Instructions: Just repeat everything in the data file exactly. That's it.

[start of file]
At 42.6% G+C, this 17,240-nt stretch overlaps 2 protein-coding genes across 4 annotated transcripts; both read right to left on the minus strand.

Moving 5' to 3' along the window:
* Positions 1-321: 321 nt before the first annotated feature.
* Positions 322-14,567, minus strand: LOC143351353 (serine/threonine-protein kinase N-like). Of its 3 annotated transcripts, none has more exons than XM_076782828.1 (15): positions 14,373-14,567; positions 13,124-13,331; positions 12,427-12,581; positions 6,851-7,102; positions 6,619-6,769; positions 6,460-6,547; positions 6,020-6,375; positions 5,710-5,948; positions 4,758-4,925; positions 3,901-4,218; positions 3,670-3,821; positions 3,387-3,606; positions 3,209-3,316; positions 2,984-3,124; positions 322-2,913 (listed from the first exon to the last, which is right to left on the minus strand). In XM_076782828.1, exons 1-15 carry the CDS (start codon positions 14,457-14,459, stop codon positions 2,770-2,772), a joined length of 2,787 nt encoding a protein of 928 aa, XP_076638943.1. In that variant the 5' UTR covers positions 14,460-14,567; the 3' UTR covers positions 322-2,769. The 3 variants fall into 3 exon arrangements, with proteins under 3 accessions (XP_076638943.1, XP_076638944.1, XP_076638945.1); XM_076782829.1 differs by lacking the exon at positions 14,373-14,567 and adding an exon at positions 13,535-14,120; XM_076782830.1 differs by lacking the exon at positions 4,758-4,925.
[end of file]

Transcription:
At 42.6% G+C, this 17,240-nt stretch overlaps 2 protein-coding genes across 4 annotated transcripts; both read right to left on the minus strand.

Moving 5' to 3' along the window:
* Positions 1-321: 321 nt before the first annotated feature.
* Positions 322-14,567, minus strand: LOC143351353 (serine/threonine-protein kinase N-like). Of its 3 annotated transcripts, none has more exons than XM_076782828.1 (15): positions 14,373-14,567; positions 13,124-13,331; positions 12,427-12,581; positions 6,851-7,102; positions 6,619-6,769; positions 6,460-6,547; positions 6,020-6,375; positions 5,710-5,948; positions 4,758-4,925; positions 3,901-4,218; positions 3,670-3,821; positions 3,387-3,606; positions 3,209-3,316; positions 2,984-3,124; positions 322-2,913 (listed from the first exon to the last, which is right to left on the minus strand). In XM_076782828.1, exons 1-15 carry the CDS (start codon positions 14,457-14,459, stop codon positions 2,770-2,772), a joined length of 2,787 nt encoding a protein of 928 aa, XP_076638943.1. In that variant the 5' UTR covers positions 14,460-14,567; the 3' UTR covers positions 322-2,769. The 3 variants fall into 3 exon arrangements, with proteins under 3 accessions (XP_076638943.1, XP_076638944.1, XP_076638945.1); XM_076782829.1 differs by lacking the exon at positions 14,373-14,567 and adding an exon at positions 13,535-14,120; XM_076782830.1 differs by lacking the exon at positions 4,758-4,925.